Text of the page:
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About genek

  • Birthday 07/31/1953

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  1. This Cambridge is a suburb of Boston in Massachusetts. Cambridge ARs would not be later models. OTOH, they appear to have particle board backs rather than plywood. Curiouser and curiouser.
  2. Freek appears to be posting from Belgium, so even if the cabinets in question are of a wood whose name we know, the grain is likely to look different from what we would expect to see on a US AR. The side face pictured appears to have four slipmatched bands of veneer covering it, which means the veneer came from relatively young trees that would tend to produce straighter grained veneer (my late 60s 3a's have only two bands on their side faces, the veneer is more figured and is bookmatched). So we are most likely looking at Euro style cabinets produced fairly late in the game for 3a's. PS: the "ranking" is something that showed up in a recent forum SW update, and it appears to be based on member activity since the feature was added.
  3. Teledyne acquired AR in 1967 and owned it for the last eight or nine years of the "classic" period. The AR-3a, 5, LST 1/2 and the 10pi and 11 that would take a hornless dome mid are all "Teledyne models." If I was making these, I'd lower the bottom end to reach down into the 500Hz range and make it possible to mount either the horn or the ring and screen to the front plate to create a "universal replacement."
  4. AR speakers of the classic era were designed to deliver their best overall performance from a 2pi position (midway between ceiling and a standard 8ft celing, 4ft from corners, to produce a hemispherical output).
  5. I was actually thinking about the wall behind the speakers.
  6. Distance from the back wall is going to affect your bass response more than your mid and HFs. Best thing to do is try it. See how the toe-in affects your listening position and other locations in the room. If you never get up from your chair, my guess is you won't notice much of a difference, but if you walk around the room a lot you'll find that the "sweet spot" has become narrower.
  7. Is the grain that straight on all the cabinet faces? Moisten the surface and post a pic of how that looks. It's possible that you have mahogany.
  8. I acquired my 2ax's new in 1975. They were the last of the Norwood models with all backwired drivers, which probably makes them sort of "3rd generation." Comparing them to my 3a's, which the 5 was designed to emulate in its mid and upper frequencies, the major difference is that the 2ax has a higher midrange output that requires dialing the mid level control back a bit, but has a narrower "sweet spot," probably because the sound in the 650-5000Hz range is coming out of cone drivers (the woofer and mid) rather than domes.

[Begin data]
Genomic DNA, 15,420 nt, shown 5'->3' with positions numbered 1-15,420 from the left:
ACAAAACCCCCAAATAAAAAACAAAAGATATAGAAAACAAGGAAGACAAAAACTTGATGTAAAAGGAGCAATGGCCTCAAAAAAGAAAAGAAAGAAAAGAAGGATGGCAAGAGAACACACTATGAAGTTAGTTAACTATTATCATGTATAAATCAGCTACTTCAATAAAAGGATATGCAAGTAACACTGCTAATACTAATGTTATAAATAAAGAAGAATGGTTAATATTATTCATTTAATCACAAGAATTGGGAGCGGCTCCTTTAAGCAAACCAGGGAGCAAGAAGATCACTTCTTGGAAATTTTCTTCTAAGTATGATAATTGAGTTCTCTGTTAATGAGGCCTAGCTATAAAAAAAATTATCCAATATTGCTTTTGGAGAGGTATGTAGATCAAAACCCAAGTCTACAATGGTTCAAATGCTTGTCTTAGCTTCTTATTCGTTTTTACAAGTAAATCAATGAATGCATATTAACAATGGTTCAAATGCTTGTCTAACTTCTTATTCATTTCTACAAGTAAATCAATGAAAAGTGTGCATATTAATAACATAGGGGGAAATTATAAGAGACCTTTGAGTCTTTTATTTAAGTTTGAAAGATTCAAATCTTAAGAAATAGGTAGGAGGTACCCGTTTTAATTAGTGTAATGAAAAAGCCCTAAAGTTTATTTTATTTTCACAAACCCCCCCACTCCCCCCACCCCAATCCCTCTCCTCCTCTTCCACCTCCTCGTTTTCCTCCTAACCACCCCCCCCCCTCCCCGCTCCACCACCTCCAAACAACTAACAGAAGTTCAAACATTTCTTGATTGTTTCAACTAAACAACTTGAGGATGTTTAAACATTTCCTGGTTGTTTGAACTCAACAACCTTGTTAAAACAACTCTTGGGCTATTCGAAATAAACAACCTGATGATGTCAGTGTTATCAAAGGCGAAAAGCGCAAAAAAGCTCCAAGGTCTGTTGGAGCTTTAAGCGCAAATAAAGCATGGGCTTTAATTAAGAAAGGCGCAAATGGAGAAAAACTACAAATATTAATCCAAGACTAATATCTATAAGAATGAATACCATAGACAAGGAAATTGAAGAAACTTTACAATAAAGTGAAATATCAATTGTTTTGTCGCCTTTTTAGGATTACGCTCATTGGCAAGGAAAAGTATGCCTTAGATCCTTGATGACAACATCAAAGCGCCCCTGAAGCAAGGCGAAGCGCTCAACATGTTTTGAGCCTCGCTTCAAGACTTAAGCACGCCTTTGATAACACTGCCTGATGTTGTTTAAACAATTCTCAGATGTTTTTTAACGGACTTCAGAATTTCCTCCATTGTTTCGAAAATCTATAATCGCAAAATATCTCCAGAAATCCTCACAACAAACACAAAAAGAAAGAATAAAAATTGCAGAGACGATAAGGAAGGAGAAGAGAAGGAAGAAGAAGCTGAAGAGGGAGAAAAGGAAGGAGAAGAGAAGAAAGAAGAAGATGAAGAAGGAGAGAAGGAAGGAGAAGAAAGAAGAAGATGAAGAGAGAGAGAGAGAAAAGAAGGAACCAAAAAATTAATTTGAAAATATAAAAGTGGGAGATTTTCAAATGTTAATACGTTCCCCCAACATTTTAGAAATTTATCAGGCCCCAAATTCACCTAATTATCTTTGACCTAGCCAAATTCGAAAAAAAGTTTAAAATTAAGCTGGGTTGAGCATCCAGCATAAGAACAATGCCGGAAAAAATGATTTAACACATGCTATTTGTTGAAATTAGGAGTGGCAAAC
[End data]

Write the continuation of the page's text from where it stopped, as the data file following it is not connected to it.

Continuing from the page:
9. Turning the two cross-fired mids into two front-firing ones probably makes the midrange too strong and very "beamy." Hopefully, the level controls are still functional so you can control it. The tweeter sort of resembles some "replacement tweeters" I've seen offered over the years, but the fact that there's a new tweeter board means it's probably not. The mids with surrounds are totally wrong. No AR-2 series model ever had acoustic suspension mids. How do they sound? Probably nothing like they did originally.
  10. Yes, the idea that Kloss advanced was that we could save up our pennies and buy our own big screen TVs without having to have them supplied by bookburning totalitarian states.
  11. I credit Kloss with evangelizing the idea of really big TVs that people could actually afford to put in their homes and watch as if they were in a theater. Prior to Kloss' marketing of his Novabeam system, big screen TVs were things I only saw in bars and magazine articles about Hugh Hefner's Playboy mansion.
  12. Villchur was the inventor and the primary evangelist for the technology, while Kloss was the hands-on manufacturing engineer and production manager. Villchur was probably more responsible for making acoustic suspension famous, while Kloss deserves the credit for actually getting it made. The true monument to Henry Kloss as visionary is the big screen TV on your living room wall.
  13. BTW, I've used both hard tipped markers and the brush tipped ones in the video. The brush tips are much better for creating realistic grain patterns.
  14. I'd just go forward with the pens and color/grain the patch. Trying to replace the epoxy is a lot of work and risk. But order pens specifically designed for touching up wood finishes, don't just use any old felt tip marker.
  15. The top patch looks fine as-is and the corner is already recontructed. I'd start by leveling the side patch with a bit of filler, sanding it all smooth and then doing the touchup. Trying to dig out either patch risks doing more damage to the surrounding original veneer.
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